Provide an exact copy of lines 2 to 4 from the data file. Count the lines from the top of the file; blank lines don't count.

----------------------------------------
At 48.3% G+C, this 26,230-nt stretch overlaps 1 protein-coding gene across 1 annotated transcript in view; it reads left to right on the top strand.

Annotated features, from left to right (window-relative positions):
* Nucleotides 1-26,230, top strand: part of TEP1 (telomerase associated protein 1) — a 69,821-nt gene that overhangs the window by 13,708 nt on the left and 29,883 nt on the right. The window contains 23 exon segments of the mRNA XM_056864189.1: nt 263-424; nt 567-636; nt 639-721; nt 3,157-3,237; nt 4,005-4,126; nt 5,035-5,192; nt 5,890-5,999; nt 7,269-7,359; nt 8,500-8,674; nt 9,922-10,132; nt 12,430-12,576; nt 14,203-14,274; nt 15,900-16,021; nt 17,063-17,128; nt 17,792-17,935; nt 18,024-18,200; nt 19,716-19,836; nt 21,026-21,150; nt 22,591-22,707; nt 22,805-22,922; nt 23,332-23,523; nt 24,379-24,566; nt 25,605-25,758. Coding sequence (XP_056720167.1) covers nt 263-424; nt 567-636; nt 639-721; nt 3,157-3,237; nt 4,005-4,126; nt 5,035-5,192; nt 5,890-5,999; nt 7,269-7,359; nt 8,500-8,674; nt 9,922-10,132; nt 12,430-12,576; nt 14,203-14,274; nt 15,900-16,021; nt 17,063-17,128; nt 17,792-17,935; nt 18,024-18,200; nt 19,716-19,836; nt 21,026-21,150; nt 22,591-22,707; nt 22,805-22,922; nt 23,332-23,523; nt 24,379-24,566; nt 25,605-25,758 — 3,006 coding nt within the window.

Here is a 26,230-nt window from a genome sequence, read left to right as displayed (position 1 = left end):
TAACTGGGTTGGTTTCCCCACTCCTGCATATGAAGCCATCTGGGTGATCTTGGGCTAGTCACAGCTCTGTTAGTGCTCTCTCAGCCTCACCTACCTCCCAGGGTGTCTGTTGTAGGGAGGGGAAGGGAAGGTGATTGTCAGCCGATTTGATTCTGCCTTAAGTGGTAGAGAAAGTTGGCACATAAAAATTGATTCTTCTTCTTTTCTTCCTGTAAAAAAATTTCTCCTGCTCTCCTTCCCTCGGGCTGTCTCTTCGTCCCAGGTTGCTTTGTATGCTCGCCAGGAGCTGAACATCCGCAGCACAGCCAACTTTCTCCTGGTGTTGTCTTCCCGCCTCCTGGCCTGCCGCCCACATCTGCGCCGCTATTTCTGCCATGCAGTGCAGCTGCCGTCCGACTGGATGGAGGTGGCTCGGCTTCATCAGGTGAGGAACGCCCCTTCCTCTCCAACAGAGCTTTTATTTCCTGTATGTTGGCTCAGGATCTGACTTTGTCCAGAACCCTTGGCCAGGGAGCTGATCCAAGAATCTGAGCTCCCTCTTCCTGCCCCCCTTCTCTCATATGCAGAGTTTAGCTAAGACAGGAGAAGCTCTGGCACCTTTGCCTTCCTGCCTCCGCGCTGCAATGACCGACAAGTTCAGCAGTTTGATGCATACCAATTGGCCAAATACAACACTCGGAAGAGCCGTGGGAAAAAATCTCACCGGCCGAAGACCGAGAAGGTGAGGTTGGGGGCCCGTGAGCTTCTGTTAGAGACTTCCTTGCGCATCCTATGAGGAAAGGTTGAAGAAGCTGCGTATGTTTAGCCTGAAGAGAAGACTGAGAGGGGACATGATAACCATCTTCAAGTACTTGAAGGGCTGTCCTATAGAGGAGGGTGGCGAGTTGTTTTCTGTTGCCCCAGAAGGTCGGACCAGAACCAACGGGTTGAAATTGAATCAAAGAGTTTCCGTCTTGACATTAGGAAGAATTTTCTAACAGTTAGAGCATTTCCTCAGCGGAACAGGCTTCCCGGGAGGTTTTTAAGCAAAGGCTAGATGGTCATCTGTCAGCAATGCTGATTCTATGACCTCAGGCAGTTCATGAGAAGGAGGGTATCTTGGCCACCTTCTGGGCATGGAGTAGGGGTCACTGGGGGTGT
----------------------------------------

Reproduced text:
Annotated features, from left to right (window-relative positions):
* Nucleotides 1-26,230, top strand: part of TEP1 (telomerase associated protein 1) — a 69,821-nt gene that overhangs the window by 13,708 nt on the left and 29,883 nt on the right. The window contains 23 exon segments of the mRNA XM_056864189.1: nt 263-424; nt 567-636; nt 639-721; nt 3,157-3,237; nt 4,005-4,126; nt 5,035-5,192; nt 5,890-5,999; nt 7,269-7,359; nt 8,500-8,674; nt 9,922-10,132; nt 12,430-12,576; nt 14,203-14,274; nt 15,900-16,021; nt 17,063-17,128; nt 17,792-17,935; nt 18,024-18,200; nt 19,716-19,836; nt 21,026-21,150; nt 22,591-22,707; nt 22,805-22,922; nt 23,332-23,523; nt 24,379-24,566; nt 25,605-25,758. Coding sequence (XP_056720167.1) covers nt 263-424; nt 567-636; nt 639-721; nt 3,157-3,237; nt 4,005-4,126; nt 5,035-5,192; nt 5,890-5,999; nt 7,269-7,359; nt 8,500-8,674; nt 9,922-10,132; nt 12,430-12,576; nt 14,203-14,274; nt 15,900-16,021; nt 17,063-17,128; nt 17,792-17,935; nt 18,024-18,200; nt 19,716-19,836; nt 21,026-21,150; nt 22,591-22,707; nt 22,805-22,922; nt 23,332-23,523; nt 24,379-24,566; nt 25,605-25,758 — 3,006 coding nt within the window.

Here is a 26,230-nt window from a genome sequence, read left to right as displayed (position 1 = left end):